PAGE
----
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Why my muscle Twitch?

After a grueling CrossFit workout on a hot summer morning, which involved kettlebell swings, squats in a goblet and about 100 abrupt walking movements, my lower body was spread. But what was strange was that my left gluteal began to shake that night and continued until the next day. It did not hurt at all, but it was annoying! Did your muscle contract after working? Here is what you need to know.

What are the causes of a Twitch muscle?

A muscle contraction, or sometimes called fasciculation, is a short, involuntary and painful contraction of skeletal muscle that can occur repeatedly, explained orthopedic surgeon Anthony Kouri, MD. Your muscle fibers are controlled by your nerves and when a nerve is triggered, it causes movement in the muscle, causing it to contract. Muscle contractions can be caused by many factors and usually manifest themselves after physical activity, during periods of stress, when we are deprived of sleep, when we consume too much caffeine or other stimulants, or when we are dehydrated .

Why is my muscle Twitch after a workout?

"A muscle contraction often occurs after a hard workout because the muscle has been overloaded and the hyper-excitability of the nerve on the muscle that has fallen out of the exercise has caused an effect by itself," he said. explained Naresh Rao. DO, sports medicine specialist and chief physician of the US men's water polo team. If you can see muscle contraction, this is called a fasciculation. If you can not see the muscle contractions, we talk about fibrillation. If it is painful, or more prolonged, then it is a muscle spasm.

Dr. Kouri explained that when we exercise, our muscle fibers get tired and we often develop a slight electrolyte imbalance resulting from excessive sweating. Either or both of these factors can cause muscle contractions. "Calcium is one of the leading electrolytes related to muscle contractions," said Dr. Kouri, as well as magnesium. Low levels of one or the other mineral can disrupt normal muscle functioning, resulting in contractions. Vitamin D deficiency can also cause muscle contractions because it is necessary to help the body absorb calcium.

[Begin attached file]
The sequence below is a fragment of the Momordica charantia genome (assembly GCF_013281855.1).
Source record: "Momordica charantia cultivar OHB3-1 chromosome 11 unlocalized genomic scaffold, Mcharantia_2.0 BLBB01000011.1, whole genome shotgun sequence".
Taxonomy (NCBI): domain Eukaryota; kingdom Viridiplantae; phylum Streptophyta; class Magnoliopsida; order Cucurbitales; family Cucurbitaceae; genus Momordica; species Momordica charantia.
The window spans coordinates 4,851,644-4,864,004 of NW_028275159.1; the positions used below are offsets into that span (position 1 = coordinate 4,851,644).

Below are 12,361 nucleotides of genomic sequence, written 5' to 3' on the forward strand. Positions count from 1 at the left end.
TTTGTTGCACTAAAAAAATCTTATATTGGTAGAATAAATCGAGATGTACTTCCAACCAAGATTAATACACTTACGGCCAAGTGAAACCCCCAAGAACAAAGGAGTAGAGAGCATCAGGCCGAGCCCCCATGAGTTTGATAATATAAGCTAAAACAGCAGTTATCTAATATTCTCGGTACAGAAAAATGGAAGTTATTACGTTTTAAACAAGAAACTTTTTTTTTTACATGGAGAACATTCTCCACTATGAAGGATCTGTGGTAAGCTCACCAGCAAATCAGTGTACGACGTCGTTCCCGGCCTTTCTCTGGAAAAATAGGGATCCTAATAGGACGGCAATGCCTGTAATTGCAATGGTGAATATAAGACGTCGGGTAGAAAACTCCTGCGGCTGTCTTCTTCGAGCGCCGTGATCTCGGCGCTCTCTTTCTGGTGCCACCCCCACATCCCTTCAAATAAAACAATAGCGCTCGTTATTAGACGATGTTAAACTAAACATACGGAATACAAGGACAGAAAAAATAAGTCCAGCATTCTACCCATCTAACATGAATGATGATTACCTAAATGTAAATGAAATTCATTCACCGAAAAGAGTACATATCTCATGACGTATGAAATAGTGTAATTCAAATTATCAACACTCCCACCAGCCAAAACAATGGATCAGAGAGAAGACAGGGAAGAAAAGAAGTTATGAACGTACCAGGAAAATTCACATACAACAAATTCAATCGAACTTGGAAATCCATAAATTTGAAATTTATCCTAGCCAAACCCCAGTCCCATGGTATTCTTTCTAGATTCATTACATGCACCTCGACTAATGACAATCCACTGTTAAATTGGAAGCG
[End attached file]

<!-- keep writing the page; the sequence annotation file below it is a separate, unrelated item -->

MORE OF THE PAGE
Although "electrolyte imbalance and muscle fatigue are the most common causes of muscle contractions," said Dr. Kouri, "dehydration, whatever the cause, is a common culprit. Muscle is made up of water and any dehydration can also lead to muscle fiber misfires. "

In addition to keeping our muscles functioning properly, staying hydrated also helps eliminate the byproducts from your body after an intense workout, explained Michael Sinel, MD and assistant clinical professor in the UCLA Department of Medicine. . "When you do exercise, your body burns glucose in the form of energy, but our body can not always keep pace with the elimination of byproducts such as l? Lactic Acid When too much lactic acid builds up in the muscles, you will experience burns, contractions, and cramps.

Are muscle interruptions a bad thing?

Most muscle contractions will disappear, Dr. Rao explained. "In most scenarios, muscle contractions are harmless and easy to correct," said Dr. Kouri. If you experience sustained contraction, this may be an indication of a muscle tear, explained physical therapist, Lara Heimann. While small microtears are common for developing more muscle mass, Heimann says that "any contraction that lasts more than a few days may be due to a more severe stress or medical condition, so consult a professional."

How can I prevent muscle switching?

"Muscle contractions are not always preventable," said Brian Schulz, MD, a specialist in sports medicine and orthopedic surgeon. He said that we can reduce the risk of contractions by eating a well-balanced diet, not smoking, and doing the following things:

Warm up: "Excess weight or injury can be perceived as a way of communicating with your body, asking you to spend more time preparing it for the load or stress that it will suffer," Heimann said. Before starting your weight training or cardio training, begin at least five minutes of light exercise to move your muscles and warm them up. Try to focus on the areas of your body that you will exercise that day.

Stay hydrated: Since dehydration can be a major factor in muscle contractions, be sure to hydrate yourself before, during and after exercise. Dr. Sinel said, "If sweating is excessive (especially if you are working on heat) or prolonged, water may not be enough, so you should consider hydrating yourself (and rehydrating yourself) with water. sports drink containing vitamins and minerals. " Also be sure to avoid caffeine and alcohol after a workout, as these substances can indeed cause further dehydration of your body. Here is how much water you need when you are exercising.

scope: After your workout, "gentle stretching can help your body cool down, helping to prevent muscle aches, muscle twitches and cramps," said Dr. Sinel. Try these three basic stretches.

Rest: One of the best things you can do for your muscles after an intense workout is to rest, Dr. Sinel recommends. He added, "Sit down or lie down." Raise your feet and relax If your legs seem to bother you more than usual, you can try to raise them slightly to encourage the return of blood flow to the heart."

Reduce stress: Incorporating a form of stress management can also prevent muscle contractions. Jeffrey Duarte, a CSCS certified trainer, recommended finding activities that appeal to you, such as yoga, hiking, long walks, meditation or reading.

Sleep enough: If we do not sleep enough, neurotransmitters can accumulate in the brain and cause muscle contractions, "warned Dr. Kouri, so be sure to sleep at least six hours a night to feel rested.

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